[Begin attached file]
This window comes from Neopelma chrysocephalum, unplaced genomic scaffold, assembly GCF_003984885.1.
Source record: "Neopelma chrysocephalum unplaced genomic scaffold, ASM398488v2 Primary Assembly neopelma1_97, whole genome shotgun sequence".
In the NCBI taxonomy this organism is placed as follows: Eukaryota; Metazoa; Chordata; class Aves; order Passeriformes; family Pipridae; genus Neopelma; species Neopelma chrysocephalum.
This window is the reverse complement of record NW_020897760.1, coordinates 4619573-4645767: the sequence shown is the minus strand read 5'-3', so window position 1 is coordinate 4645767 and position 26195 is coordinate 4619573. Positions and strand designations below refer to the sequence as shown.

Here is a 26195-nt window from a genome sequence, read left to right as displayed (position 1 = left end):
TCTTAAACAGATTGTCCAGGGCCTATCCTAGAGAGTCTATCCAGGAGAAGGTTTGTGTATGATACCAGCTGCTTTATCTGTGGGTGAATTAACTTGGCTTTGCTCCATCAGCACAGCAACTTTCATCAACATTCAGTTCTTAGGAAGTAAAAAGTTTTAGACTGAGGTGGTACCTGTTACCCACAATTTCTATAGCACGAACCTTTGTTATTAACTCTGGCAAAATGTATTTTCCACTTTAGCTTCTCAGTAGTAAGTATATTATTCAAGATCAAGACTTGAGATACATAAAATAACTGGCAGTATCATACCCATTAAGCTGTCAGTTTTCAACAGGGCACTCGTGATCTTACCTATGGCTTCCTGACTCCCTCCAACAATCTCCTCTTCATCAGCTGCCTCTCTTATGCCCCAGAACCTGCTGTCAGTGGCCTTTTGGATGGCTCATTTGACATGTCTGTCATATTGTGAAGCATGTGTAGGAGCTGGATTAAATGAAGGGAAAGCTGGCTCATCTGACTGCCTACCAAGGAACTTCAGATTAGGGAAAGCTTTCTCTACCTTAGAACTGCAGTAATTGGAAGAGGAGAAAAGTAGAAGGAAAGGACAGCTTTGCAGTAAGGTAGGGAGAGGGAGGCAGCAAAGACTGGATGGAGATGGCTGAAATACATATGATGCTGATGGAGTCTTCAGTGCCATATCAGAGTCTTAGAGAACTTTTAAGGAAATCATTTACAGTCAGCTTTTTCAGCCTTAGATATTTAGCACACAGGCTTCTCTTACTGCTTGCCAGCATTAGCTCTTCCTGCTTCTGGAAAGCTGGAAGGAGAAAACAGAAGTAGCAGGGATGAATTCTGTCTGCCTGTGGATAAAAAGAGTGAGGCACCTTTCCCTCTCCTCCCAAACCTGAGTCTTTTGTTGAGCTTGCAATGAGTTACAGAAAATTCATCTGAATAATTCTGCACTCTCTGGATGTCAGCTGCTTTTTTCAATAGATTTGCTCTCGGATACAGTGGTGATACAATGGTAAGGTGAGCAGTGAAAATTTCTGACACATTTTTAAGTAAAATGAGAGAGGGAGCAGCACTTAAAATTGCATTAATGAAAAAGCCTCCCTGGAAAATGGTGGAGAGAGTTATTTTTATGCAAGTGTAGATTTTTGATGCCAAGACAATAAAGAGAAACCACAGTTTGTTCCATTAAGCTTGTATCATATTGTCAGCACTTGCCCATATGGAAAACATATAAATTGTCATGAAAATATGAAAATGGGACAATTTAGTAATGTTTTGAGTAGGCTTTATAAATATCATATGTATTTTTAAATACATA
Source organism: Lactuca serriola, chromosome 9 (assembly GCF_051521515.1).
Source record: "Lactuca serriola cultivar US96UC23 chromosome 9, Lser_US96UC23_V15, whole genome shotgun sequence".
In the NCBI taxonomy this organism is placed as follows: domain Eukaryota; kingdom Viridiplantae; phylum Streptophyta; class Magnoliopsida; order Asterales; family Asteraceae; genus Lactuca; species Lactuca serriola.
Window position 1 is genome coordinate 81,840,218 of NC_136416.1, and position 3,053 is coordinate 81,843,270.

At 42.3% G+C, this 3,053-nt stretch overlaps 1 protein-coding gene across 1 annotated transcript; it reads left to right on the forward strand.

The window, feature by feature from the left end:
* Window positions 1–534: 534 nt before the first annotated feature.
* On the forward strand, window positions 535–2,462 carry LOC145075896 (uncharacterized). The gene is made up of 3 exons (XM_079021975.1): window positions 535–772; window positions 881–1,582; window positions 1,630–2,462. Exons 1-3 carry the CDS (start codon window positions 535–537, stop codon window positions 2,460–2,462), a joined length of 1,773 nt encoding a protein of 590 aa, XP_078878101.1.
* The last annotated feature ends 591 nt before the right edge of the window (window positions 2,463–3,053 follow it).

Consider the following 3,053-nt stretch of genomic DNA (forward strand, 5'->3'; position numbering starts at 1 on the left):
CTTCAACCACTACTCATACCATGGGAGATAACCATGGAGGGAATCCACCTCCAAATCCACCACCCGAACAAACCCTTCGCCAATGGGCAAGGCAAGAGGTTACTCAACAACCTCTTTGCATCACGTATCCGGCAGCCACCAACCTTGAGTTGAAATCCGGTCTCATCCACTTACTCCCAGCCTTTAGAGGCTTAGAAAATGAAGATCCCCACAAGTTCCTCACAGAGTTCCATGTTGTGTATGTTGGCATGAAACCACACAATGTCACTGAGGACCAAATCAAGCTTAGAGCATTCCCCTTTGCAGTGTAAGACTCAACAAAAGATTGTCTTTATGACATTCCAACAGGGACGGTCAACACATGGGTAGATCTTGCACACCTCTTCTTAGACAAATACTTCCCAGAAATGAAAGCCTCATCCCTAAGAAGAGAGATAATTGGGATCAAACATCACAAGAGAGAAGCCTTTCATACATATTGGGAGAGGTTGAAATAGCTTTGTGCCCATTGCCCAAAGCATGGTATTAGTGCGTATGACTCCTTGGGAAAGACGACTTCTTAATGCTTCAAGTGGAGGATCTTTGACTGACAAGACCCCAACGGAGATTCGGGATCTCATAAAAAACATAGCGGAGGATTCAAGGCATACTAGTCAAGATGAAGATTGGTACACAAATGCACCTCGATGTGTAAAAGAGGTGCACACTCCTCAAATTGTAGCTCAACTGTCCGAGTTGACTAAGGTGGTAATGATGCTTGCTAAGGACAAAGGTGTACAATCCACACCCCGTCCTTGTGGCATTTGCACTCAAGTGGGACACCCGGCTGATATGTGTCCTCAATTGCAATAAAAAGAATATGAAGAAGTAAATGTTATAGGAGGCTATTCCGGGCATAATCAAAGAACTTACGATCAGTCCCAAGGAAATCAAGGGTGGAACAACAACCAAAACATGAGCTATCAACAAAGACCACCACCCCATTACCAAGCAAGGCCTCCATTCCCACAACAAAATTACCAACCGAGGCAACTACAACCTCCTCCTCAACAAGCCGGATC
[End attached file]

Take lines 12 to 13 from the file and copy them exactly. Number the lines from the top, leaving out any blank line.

The window, feature by feature from the left end:
* Window positions 1–534: 534 nt before the first annotated feature.